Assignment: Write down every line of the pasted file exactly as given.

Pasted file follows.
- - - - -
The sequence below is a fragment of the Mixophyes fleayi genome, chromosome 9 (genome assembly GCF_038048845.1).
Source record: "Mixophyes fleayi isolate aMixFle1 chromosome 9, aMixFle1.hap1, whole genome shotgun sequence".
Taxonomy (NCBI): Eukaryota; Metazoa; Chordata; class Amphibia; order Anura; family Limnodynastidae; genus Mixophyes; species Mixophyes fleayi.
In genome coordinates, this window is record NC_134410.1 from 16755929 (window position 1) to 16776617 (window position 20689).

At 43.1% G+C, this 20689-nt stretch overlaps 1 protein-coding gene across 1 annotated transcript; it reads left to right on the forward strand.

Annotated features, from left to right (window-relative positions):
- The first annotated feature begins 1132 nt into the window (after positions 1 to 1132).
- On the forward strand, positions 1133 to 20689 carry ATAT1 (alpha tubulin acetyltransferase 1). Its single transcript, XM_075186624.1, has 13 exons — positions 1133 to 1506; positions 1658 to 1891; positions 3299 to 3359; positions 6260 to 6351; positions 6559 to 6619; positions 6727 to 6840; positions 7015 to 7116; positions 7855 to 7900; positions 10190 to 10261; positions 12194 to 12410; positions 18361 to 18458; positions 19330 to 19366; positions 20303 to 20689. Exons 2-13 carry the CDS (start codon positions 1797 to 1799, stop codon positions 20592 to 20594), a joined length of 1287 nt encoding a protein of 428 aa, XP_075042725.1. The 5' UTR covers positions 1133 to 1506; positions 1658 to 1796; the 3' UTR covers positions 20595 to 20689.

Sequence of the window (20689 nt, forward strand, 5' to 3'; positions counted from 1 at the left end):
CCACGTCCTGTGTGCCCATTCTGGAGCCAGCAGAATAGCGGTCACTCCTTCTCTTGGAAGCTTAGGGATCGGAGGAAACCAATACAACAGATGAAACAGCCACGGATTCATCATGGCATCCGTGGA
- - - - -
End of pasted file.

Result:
The sequence below is a fragment of the Mixophyes fleayi genome, chromosome 9 (genome assembly GCF_038048845.1).
Source record: "Mixophyes fleayi isolate aMixFle1 chromosome 9, aMixFle1.hap1, whole genome shotgun sequence".
Taxonomy (NCBI): Eukaryota; Metazoa; Chordata; class Amphibia; order Anura; family Limnodynastidae; genus Mixophyes; species Mixophyes fleayi.
In genome coordinates, this window is record NC_134410.1 from 16755929 (window position 1) to 16776617 (window position 20689).

At 43.1% G+C, this 20689-nt stretch overlaps 1 protein-coding gene across 1 annotated transcript; it reads left to right on the forward strand.

Annotated features, from left to right (window-relative positions):
- The first annotated feature begins 1132 nt into the window (after positions 1 to 1132).
- On the forward strand, positions 1133 to 20689 carry ATAT1 (alpha tubulin acetyltransferase 1). Its single transcript, XM_075186624.1, has 13 exons — positions 1133 to 1506; positions 1658 to 1891; positions 3299 to 3359; positions 6260 to 6351; positions 6559 to 6619; positions 6727 to 6840; positions 7015 to 7116; positions 7855 to 7900; positions 10190 to 10261; positions 12194 to 12410; positions 18361 to 18458; positions 19330 to 19366; positions 20303 to 20689. Exons 2-13 carry the CDS (start codon positions 1797 to 1799, stop codon positions 20592 to 20594), a joined length of 1287 nt encoding a protein of 428 aa, XP_075042725.1. The 5' UTR covers positions 1133 to 1506; positions 1658 to 1796; the 3' UTR covers positions 20595 to 20689.

Sequence of the window (20689 nt, forward strand, 5' to 3'; positions counted from 1 at the left end):
CCACGTCCTGTGTGCCCATTCTGGAGCCAGCAGAATAGCGGTCACTCCTTCTCTTGGAAGCTTAGGGATCGGAGGAAACCAATACAACAGATGAAACAGCCACGGATTCATCATGGCATCCGTGGA